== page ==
UK equities up for review on back of soft Brexit hints

UK equities up for review on back of soft Brexit hints

The prospect of the UK agreeing a softer Brexit deal has caused investors to reconsider certain parts of the UK market, after Theresa May failed to secure a majority in last week’s general election.

The prime minister’s failure to win an outright majority, with an initial tally of 318 MPs leaving her party eight seats short, caught many observers off guard given expectations of Conservative advances.

However, commentators believe the result could ease potential stresses on the economy by lessening the chances of a hard Brexit, in which the UK gives up membership of the single market. 

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Northern Ireland’s DUP, expected to provide support to the Conservatives, have said they favour a flexible Irish border – a policy that implies a softer Brexit deal. The Scottish Conservatives, who also now hold a balance of power, are also in favour of a less extreme deal.

“The result may augur a more realistic and pragmatic approach,” said Neil Dwane, a global strategist at Allianz Global Investors. “Any deal will now have to be ratified by parliament, rather than simply waved through on a Conservative majority.”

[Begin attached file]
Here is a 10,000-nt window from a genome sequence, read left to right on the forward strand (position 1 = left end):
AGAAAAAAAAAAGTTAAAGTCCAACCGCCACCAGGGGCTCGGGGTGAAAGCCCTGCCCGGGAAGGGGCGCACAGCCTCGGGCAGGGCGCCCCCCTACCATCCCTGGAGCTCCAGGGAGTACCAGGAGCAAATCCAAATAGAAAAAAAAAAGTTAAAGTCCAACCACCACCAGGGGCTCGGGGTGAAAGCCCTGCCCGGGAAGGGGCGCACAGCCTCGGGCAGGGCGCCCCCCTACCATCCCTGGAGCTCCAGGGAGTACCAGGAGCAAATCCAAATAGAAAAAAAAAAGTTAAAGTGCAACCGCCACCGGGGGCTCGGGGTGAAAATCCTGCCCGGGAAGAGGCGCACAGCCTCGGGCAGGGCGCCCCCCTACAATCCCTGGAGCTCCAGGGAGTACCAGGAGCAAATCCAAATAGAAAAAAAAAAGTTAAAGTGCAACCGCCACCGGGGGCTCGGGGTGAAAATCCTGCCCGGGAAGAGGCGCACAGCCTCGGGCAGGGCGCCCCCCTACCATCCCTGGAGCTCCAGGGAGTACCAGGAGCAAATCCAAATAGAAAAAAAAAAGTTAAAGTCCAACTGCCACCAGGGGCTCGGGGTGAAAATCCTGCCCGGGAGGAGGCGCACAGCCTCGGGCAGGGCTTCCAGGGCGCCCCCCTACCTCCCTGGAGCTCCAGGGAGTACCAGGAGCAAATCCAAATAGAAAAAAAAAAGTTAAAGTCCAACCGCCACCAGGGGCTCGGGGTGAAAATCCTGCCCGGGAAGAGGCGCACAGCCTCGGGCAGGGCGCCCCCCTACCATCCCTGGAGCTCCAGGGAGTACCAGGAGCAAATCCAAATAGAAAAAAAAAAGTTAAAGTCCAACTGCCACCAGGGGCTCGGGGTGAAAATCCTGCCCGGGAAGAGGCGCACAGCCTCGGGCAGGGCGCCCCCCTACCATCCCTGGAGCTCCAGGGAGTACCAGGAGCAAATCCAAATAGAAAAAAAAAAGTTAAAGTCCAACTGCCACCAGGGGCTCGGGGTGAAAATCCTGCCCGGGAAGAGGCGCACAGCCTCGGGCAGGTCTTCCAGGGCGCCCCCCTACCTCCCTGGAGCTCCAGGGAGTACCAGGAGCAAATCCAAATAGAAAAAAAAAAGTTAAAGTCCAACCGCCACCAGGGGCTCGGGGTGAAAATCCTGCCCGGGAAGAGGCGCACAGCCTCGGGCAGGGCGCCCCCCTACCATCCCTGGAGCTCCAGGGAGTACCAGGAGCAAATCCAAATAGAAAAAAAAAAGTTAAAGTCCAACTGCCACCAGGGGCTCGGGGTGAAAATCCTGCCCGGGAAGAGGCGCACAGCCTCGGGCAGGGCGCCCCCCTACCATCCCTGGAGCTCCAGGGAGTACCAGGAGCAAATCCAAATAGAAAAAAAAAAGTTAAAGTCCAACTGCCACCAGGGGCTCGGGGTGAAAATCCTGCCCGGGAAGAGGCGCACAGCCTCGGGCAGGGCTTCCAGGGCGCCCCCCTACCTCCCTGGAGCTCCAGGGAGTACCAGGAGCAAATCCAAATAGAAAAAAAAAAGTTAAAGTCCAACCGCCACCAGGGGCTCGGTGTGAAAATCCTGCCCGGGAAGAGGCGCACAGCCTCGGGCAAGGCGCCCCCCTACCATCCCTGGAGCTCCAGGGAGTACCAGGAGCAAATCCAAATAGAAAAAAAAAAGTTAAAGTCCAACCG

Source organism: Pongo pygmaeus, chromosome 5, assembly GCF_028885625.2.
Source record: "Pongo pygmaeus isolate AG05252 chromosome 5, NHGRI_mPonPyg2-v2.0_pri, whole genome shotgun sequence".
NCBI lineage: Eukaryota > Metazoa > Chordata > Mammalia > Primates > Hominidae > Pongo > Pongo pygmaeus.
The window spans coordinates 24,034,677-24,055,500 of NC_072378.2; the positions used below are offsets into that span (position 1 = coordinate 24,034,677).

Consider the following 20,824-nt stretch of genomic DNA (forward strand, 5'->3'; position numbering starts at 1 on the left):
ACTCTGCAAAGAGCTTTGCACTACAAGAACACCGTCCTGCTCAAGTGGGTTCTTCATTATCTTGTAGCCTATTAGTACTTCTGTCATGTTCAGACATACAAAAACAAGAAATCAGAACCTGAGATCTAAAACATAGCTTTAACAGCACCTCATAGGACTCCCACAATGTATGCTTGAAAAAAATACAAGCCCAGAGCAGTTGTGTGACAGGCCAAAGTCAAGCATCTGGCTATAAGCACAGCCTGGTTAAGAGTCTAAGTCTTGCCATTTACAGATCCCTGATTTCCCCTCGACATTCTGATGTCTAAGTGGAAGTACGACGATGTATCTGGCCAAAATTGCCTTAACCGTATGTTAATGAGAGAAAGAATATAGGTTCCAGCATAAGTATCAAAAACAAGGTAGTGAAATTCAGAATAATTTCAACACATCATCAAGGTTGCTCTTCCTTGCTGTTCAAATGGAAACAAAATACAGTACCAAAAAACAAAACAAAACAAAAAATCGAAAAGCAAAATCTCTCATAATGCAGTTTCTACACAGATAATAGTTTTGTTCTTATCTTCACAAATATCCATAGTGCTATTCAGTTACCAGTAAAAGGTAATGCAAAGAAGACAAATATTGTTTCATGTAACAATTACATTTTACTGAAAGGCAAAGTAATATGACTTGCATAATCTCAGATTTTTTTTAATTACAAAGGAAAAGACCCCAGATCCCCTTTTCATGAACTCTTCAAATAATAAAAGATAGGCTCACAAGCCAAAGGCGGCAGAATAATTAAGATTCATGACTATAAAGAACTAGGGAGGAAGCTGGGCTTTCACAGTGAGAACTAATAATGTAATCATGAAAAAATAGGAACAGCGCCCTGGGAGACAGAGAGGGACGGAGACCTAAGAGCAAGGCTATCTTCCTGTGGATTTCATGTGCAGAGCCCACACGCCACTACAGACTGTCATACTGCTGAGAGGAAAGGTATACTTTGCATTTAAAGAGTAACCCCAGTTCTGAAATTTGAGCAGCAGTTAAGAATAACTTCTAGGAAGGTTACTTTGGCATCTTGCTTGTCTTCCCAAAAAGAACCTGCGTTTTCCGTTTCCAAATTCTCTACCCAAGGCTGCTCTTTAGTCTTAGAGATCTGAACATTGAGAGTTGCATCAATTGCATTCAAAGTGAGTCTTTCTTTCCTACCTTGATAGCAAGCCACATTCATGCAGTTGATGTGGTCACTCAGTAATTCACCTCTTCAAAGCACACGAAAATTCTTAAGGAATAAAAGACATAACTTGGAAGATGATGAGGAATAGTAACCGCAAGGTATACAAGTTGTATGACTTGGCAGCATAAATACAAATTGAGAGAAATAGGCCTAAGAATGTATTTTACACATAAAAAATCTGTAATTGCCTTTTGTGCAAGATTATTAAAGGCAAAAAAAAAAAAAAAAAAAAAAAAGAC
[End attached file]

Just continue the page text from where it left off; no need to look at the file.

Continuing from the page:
Mark Burgess, global head of equities at Columbia Threadneedle, added: “The election result has reduced the likelihood of a hard Brexit, which is economically positive for the UK and Europe.”

A potential opportunity for investors comes as a result of the disconnect between the vote’s short and medium-term consequences. James Ross, European equity fund manager at Janus Henderson, said two conflicting considerations may now drive the UK equity market.

“First, the perception that we will be entering a more uncertain political environment [that is] negative for domestic equities and sterling, and second, that the government’s Brexit stance may be somewhat softened...potentially positive for domestic equities and sterling in the longer term.”

As the election results emerged, a subdued day of market moves suggested investors viewed the outcome favourably, or had at least priced in a worst case scenario. By contrast to the volatility that followed last year’s EU referendum result, last Friday morning saw sterling drop around 1.5 per cent versus the dollar. That pushed up the FTSE 100, but the domestic-focused FTSE 250 also ended the day higher.

“The response has been relatively muted, possibly reflecting the lack of high conviction positioning running into the election,” said Chris Bates, an investment strategist at Smith & Williamson.

Ritu Vohora, equities investment director at M&G, noted that “selective buying opportunities” had emerged for managers given dips for sectors such as housebuilders and banks. 

Investec’s Alastair Mundy added: “We would expect to be adding further in the area of domestically-exposed UK equities area if we see further share price falls.”

But political uncertainty remains the watchword for many. 

“History shows us that UK minority governments don’t last very long,” said Mr Bates. “There’s a very strong prospect we will see a replay of 1974 and another election within 12 months.”